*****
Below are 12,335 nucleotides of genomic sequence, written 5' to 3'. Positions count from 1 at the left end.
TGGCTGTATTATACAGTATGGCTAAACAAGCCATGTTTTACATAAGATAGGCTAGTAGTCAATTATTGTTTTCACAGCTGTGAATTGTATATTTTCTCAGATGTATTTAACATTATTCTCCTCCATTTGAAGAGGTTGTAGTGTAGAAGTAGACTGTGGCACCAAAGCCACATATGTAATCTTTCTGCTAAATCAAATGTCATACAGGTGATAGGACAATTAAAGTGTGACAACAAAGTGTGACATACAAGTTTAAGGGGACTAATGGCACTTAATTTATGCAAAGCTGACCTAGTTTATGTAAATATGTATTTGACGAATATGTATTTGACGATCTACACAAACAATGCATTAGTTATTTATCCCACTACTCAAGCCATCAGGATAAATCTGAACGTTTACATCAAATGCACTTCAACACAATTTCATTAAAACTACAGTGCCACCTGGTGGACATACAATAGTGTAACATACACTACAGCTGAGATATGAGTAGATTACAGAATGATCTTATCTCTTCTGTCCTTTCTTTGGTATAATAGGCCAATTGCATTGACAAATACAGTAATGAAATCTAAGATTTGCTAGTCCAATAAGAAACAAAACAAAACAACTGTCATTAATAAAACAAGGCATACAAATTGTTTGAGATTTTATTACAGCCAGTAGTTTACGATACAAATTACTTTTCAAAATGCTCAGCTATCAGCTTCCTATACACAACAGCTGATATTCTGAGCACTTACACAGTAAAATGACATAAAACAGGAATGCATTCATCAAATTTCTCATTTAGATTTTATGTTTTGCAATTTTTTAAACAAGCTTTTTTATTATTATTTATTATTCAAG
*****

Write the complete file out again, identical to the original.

Below are 12,335 nucleotides of genomic sequence, written 5' to 3'. Positions count from 1 at the left end.
TGGCTGTATTATACAGTATGGCTAAACAAGCCATGTTTTACATAAGATAGGCTAGTAGTCAATTATTGTTTTCACAGCTGTGAATTGTATATTTTCTCAGATGTATTTAACATTATTCTCCTCCATTTGAAGAGGTTGTAGTGTAGAAGTAGACTGTGGCACCAAAGCCACATATGTAATCTTTCTGCTAAATCAAATGTCATACAGGTGATAGGACAATTAAAGTGTGACAACAAAGTGTGACATACAAGTTTAAGGGGACTAATGGCACTTAATTTATGCAAAGCTGACCTAGTTTATGTAAATATGTATTTGACGAATATGTATTTGACGATCTACACAAACAATGCATTAGTTATTTATCCCACTACTCAAGCCATCAGGATAAATCTGAACGTTTACATCAAATGCACTTCAACACAATTTCATTAAAACTACAGTGCCACCTGGTGGACATACAATAGTGTAACATACACTACAGCTGAGATATGAGTAGATTACAGAATGATCTTATCTCTTCTGTCCTTTCTTTGGTATAATAGGCCAATTGCATTGACAAATACAGTAATGAAATCTAAGATTTGCTAGTCCAATAAGAAACAAAACAAAACAACTGTCATTAATAAAACAAGGCATACAAATTGTTTGAGATTTTATTACAGCCAGTAGTTTACGATACAAATTACTTTTCAAAATGCTCAGCTATCAGCTTCCTATACACAACAGCTGATATTCTGAGCACTTACACAGTAAAATGACATAAAACAGGAATGCATTCATCAAATTTCTCATTTAGATTTTATGTTTTGCAATTTTTTAAACAAGCTTTTTTATTATTATTTATTATTCAAG